Date: October 31st, 1999
Type: Boeing 767-300ER
Registration: -
Operator: EgyptAir
Where: Nantucket, Massachusetts, USA
Report No.-
Report Date: -
Pages: -

This is not an accident investigation report.

An EgyptAir plane with 217 people on board crashed early Sunday off the island of Nantucket, Massachusetts, en route from New York to Cairo, Egypt. The U.S. Coast Guard recovered several bodies from the water.

Wreakage recovery

The aircraft a Boeing 767 disappeared from radar screens after taking off from John F. Kennedy International Airport in New York. All 217 on board were killed.

A massive search as conducted by the Coast Guardin the area where the Federal Aviation Administration lost contact with the airliner. The plane disappeared about 2 a.m. EST, about 65 miles (100 km) southeast of Nantucket.

"The Coast Guard has in fact reported that they have recovered some bodies, more than one. The exact number is unknown at this point in time," said Robert Kelly, aviation director of the New York and New Jersey Port Authority.
Coast Guard Rear Adm. Richard Larrabee said that clothing, passports, life rafts, airplane seats and lifejackets were among debris found near the crash site. The plane was apparently carrying 199 passengers and 18 airline employees, according to EgyptAir officials.

The Boeing 767-300ER had a contingent of 199 passengers, 15 crew members and three employees who were not working on the flight, according to EgyptAir officials. Thirty-two passengers stayed on the flight from Los Angeles. EgyptAir head Mohammed Fahim Rayan said at a news conference in Cairo that 62 Egyptians, two Sudanese, three Syrians, and one Chilean were aboard the plane as passengers. There was no record of the nationality of the other 131 passengers, and Rayan said he believed some of those were U.S. citizens.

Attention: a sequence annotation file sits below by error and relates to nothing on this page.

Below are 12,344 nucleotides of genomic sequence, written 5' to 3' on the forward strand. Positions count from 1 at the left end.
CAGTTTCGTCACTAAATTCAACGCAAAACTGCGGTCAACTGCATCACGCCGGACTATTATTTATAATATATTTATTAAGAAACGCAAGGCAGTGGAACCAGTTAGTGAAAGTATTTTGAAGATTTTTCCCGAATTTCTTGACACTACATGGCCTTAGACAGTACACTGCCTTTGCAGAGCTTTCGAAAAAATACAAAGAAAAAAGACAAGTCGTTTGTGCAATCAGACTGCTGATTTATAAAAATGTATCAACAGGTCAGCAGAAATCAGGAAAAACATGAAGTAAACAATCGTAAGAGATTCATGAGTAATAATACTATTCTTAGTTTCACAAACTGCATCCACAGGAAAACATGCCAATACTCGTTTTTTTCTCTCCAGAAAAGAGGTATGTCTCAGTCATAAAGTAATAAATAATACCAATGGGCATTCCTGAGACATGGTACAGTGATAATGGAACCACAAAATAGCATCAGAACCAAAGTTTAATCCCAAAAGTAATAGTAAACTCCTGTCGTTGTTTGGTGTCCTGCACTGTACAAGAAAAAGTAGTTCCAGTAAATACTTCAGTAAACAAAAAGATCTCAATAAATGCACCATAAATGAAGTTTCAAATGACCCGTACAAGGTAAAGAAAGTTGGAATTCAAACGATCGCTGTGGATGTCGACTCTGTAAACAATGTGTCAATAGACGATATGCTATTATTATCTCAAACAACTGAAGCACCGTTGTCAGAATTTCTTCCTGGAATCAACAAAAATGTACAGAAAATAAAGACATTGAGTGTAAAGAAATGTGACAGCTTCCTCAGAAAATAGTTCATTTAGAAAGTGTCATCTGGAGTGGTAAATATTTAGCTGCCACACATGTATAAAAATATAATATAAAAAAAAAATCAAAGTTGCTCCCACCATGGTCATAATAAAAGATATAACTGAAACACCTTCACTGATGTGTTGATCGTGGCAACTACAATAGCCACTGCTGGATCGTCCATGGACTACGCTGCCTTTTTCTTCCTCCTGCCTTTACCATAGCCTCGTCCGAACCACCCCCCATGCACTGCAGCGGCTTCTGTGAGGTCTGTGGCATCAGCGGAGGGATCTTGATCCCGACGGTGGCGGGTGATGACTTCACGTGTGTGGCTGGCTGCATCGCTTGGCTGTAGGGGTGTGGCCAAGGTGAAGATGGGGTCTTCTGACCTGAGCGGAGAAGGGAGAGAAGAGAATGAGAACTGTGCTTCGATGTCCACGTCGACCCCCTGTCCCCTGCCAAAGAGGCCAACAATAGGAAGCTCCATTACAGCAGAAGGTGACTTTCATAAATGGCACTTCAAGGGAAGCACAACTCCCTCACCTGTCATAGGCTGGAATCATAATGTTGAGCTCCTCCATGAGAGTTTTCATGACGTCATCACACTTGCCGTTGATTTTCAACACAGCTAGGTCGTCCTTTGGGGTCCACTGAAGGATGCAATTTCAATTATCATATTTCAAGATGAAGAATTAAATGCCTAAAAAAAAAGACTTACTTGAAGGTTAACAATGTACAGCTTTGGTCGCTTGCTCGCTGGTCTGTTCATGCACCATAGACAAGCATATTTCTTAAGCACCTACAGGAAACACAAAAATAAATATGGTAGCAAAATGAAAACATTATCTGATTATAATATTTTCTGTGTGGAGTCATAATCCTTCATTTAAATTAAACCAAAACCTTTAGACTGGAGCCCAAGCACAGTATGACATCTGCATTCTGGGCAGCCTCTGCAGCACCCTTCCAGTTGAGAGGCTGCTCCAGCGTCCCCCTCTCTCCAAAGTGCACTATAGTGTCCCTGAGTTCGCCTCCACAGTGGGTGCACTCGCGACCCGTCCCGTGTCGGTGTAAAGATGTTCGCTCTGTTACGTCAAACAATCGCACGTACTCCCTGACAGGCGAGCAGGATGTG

The plane departed New York at 1:19 a.m. EST. The plane was flying at 33,000 feet (9,900 meters), said Eliot Brenner, chief spokesman for the FAA in Washington. There was no indication of a distress call, U.S. officials said. But airport officials in Cairo said the last communication from the plane's crew was an SOS sent after the takeoff from New York.

The FAA contacted the Coast Guard about 2:15 a.m. EST, said Coast Guard Lt. Gary Jones. "We're doing a very, very aggressive airborne search at this moment. Basically, if there is someone out there to be saved, saving lives at sea is our most important mission and we're doing that," Jones said.

An FAA spokesman said the plane departed two hours and 20 minutes late from JFK because it was late coming in from Los Angeles.

The airline identified the pilot as Hakim Rushdi, who had more than 10,000 hours of flight experience. Colleagues described him as a "very experienced pilot." The airline said he had been in contact with his son, also an EgyptAir pilot, hours before leaving.
The airliner was built in 1989 a, 767-300ER, an "extended-range plane known for its North Atlantic service", said Boeing spokeswoman Barbara Murphy.

The National Transportation Safety Board has begun an investigation, an NTSB spokesman said, and the New York Port Authority has set up a mobile command center.

NTSB Flight Profile, From the Flight Data Recorder